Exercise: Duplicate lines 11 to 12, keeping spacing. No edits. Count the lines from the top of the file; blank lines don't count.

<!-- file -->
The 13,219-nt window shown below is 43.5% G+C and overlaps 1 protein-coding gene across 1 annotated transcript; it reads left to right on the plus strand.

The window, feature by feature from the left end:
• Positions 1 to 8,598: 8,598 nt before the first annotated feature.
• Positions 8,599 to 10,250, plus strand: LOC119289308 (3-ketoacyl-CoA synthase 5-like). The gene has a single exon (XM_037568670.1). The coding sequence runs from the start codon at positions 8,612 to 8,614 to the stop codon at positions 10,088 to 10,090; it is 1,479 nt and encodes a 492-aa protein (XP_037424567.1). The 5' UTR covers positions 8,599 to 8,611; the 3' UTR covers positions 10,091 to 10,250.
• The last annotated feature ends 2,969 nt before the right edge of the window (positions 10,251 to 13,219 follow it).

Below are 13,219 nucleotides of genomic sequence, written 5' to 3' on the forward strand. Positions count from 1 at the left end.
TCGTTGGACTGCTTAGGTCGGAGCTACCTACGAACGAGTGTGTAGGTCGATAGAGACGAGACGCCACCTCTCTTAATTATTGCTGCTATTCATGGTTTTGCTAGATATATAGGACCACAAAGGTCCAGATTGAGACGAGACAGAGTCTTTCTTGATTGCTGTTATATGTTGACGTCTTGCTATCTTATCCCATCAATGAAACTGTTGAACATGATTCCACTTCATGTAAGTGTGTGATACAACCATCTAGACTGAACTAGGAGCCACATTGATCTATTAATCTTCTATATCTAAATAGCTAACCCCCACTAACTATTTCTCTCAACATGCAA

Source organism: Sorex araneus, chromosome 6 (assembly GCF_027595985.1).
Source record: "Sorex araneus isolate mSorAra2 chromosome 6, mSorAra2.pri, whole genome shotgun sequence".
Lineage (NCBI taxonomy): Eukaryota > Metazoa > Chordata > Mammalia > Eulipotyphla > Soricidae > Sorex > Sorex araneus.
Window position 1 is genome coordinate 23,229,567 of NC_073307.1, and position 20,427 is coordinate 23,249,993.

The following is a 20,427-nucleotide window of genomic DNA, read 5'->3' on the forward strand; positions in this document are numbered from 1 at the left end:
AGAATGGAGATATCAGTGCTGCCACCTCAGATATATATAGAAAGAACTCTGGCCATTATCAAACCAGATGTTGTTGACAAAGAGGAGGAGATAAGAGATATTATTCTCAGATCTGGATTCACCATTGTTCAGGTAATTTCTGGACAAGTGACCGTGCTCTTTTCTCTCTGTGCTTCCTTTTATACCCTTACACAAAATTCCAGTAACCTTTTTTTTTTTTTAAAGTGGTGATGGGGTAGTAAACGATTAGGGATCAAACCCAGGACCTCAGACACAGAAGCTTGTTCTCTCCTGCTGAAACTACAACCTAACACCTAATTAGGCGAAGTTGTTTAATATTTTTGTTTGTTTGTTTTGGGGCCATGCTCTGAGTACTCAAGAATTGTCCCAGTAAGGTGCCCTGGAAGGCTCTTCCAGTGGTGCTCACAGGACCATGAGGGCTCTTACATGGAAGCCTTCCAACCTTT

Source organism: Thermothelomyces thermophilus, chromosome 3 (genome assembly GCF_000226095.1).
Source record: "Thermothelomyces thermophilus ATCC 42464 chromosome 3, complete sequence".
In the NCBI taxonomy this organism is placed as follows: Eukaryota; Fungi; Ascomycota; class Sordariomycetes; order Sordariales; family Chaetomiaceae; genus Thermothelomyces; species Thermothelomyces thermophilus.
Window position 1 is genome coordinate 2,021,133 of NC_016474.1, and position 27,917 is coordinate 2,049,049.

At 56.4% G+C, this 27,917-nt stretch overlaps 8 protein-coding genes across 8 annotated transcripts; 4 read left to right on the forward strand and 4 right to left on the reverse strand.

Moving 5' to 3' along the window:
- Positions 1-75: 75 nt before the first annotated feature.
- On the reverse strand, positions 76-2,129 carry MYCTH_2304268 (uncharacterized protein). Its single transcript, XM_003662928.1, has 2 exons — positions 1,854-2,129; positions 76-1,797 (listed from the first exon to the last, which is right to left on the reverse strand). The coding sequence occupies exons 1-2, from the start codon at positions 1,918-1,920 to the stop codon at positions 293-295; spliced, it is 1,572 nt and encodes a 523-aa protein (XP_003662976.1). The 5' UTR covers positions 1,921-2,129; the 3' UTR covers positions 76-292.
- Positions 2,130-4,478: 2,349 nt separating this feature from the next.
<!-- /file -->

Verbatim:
Window position 1 is genome coordinate 23,229,567 of NC_073307.1, and position 20,427 is coordinate 23,249,993.

The following is a 20,427-nucleotide window of genomic DNA, read 5'->3' on the forward strand; positions in this document are numbered from 1 at the left end: